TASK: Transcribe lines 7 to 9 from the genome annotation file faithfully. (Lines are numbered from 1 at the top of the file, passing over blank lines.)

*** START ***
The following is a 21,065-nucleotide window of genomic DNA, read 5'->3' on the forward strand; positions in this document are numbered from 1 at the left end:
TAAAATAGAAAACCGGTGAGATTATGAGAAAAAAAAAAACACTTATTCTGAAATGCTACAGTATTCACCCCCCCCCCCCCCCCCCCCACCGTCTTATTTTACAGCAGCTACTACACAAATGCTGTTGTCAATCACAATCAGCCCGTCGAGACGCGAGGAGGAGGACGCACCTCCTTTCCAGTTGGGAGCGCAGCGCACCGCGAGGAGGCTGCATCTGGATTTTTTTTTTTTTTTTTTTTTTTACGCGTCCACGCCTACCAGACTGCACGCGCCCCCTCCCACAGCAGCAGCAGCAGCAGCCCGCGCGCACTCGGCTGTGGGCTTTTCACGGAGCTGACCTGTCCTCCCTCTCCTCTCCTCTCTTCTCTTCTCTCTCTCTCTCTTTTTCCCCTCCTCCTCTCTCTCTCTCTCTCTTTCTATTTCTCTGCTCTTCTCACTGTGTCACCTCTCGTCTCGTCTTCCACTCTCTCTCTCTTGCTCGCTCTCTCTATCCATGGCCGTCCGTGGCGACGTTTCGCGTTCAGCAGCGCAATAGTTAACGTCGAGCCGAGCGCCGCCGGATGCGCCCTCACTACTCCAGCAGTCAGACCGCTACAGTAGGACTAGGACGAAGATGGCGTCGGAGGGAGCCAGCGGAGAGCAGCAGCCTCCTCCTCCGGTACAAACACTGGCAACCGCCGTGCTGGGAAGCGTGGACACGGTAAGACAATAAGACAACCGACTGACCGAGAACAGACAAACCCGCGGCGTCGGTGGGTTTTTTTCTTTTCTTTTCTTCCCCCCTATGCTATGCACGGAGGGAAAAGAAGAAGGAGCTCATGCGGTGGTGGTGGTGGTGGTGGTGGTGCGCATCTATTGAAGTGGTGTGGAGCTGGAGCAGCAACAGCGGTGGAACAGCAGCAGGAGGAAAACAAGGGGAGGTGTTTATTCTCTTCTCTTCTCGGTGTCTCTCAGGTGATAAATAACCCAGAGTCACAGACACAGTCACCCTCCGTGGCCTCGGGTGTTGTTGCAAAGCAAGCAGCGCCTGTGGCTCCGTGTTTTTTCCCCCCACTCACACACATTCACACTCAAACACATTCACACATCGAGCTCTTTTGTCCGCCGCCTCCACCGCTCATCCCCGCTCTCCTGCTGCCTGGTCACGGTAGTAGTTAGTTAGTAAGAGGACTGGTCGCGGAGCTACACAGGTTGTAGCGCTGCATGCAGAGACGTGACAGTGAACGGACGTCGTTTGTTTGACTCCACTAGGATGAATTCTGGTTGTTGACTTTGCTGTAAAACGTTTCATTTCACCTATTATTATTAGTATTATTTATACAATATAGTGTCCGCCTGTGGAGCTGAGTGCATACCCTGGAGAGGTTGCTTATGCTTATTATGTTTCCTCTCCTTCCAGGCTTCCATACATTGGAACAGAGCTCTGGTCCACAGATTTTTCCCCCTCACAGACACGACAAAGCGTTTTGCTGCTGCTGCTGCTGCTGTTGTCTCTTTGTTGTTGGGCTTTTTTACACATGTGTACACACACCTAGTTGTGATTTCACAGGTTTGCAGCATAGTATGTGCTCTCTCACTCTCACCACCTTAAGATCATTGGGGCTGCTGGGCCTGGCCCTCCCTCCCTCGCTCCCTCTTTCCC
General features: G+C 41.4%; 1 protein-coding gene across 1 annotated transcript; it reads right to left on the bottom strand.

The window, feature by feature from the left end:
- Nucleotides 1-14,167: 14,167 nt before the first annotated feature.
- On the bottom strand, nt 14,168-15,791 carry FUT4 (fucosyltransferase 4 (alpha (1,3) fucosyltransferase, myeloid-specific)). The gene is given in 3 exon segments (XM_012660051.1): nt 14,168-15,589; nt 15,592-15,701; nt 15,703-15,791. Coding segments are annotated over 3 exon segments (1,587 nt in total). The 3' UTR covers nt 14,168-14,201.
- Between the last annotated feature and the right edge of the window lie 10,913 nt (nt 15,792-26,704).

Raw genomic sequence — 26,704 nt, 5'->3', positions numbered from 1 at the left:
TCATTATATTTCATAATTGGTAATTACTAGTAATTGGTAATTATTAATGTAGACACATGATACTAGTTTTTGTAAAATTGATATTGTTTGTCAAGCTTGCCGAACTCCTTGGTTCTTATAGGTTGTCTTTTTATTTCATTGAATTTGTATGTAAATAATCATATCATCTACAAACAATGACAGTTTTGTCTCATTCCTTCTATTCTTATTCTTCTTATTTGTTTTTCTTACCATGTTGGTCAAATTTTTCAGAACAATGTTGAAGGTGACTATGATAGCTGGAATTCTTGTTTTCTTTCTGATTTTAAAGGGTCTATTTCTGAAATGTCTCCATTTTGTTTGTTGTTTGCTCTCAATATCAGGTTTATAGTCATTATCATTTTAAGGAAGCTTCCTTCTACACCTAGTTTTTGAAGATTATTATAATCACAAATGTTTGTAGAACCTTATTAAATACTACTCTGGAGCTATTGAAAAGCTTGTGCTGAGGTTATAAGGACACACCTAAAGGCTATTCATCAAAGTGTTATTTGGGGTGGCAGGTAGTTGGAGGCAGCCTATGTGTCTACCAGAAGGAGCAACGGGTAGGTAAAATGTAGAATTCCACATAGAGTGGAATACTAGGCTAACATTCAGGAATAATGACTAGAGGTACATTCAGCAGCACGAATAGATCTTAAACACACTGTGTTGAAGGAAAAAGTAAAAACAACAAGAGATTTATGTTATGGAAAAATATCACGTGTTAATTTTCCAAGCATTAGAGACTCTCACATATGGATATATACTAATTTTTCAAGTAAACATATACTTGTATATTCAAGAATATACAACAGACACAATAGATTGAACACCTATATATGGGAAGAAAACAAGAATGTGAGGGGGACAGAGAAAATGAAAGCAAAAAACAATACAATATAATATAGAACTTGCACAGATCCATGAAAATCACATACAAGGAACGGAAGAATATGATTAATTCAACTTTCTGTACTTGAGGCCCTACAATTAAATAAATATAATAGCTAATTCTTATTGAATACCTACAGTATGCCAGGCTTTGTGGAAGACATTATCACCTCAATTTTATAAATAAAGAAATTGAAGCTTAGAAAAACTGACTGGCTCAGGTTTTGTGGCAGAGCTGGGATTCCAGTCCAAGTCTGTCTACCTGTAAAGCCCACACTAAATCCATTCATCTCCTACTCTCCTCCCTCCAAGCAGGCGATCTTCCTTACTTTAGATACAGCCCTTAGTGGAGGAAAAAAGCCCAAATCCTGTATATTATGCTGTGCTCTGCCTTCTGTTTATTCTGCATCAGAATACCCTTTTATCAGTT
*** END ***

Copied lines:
- Between the last annotated feature and the right edge of the window lie 10,913 nt (nt 15,792-26,704).

Raw genomic sequence — 26,704 nt, 5'->3', positions numbered from 1 at the left:
TCATTATATTTCATAATTGGTAATTACTAGTAATTGGTAATTATTAATGTAGACACATGATACTAGTTTTTGTAAAATTGATATTGTTTGTCAAGCTTGCCGAACTCCTTGGTTCTTATAGGTTGTCTTTTTATTTCATTGAATTTGTATGTAAATAATCATATCATCTACAAACAATGACAGTTTTGTCTCATTCCTTCTATTCTTATTCTTCTTATTTGTTTTTCTTACCATGTTGGTCAAATTTTTCAGAACAATGTTGAAGGTGACTATGATAGCTGGAATTCTTGTTTTCTTTCTGATTTTAAAGGGTCTATTTCTGAAATGTCTCCATTTTGTTTGTTGTTTGCTCTCAATATCAGGTTTATAGTCATTATCATTTTAAGGAAGCTTCCTTCTACACCTAGTTTTTGAAGATTATTATAATCACAAATGTTTGTAGAACCTTATTAAATACTACTCTGGAGCTATTGAAAAGCTTGTGCTGAGGTTATAAGGACACACCTAAAGGCTATTCATCAAAGTGTTATTTGGGGTGGCAGGTAGTTGGAGGCAGCCTATGTGTCTACCAGAAGGAGCAACGGGTAGGTAAAATGTAGAATTCCACATAGAGTGGAATACTAGGCTAACATTCAGGAATAATGACTAGAGGTACATTCAGCAGCACGAATAGATCTTAAACACACTGTGTTGAAGGAAAAAGTAAAAACAACAAGAGATTTATGTTATGGAAAAATATCACGTGTTAATTTTCCAAGCATTAGAGACTCTCACATATGGATATATACTAATTTTTCAAGTAAACATATACTTGTATATTCAAGAATATACAACAGACACAATAGATTGAACACCTATATATGGGAAGAAAACAAGAATGTGAGGGGGACAGAGAAAATGAAAGCAAAAAACAATACAATATAATATAGAACTTGCACAGATCCATGAAAATCACATACAAGGAACGGAAGAATATGATTAATTCAACTTTCTGTACTTGAGGCCCTACAATTAAATAAATATAATAGCTAATTCTTATTGAATACCTACAGTATGCCAGGCTTTGTGGAAGACATTATCACCTCAATTTTATAAATAAAGAAATTGAAGCTTAGAAAAACTGACTGGCTCAGGTTTTGTGGCAGAGCTGGGATTCCAGTCCAAGTCTGTCTACCTGTAAAGCCCACACTAAATCCATTCATCTCCTACTCTCCTCCCTCCAAGCAGGCGATCTTCCTTACTTTAGATACAGCCCTTAGTGGAGGAAAAAAGCCCAAATCCTGTATATTATGCTGTGCTCTGCCTTCTGTTTATTCTGCATCAGAATACCCTTTTATCAGTT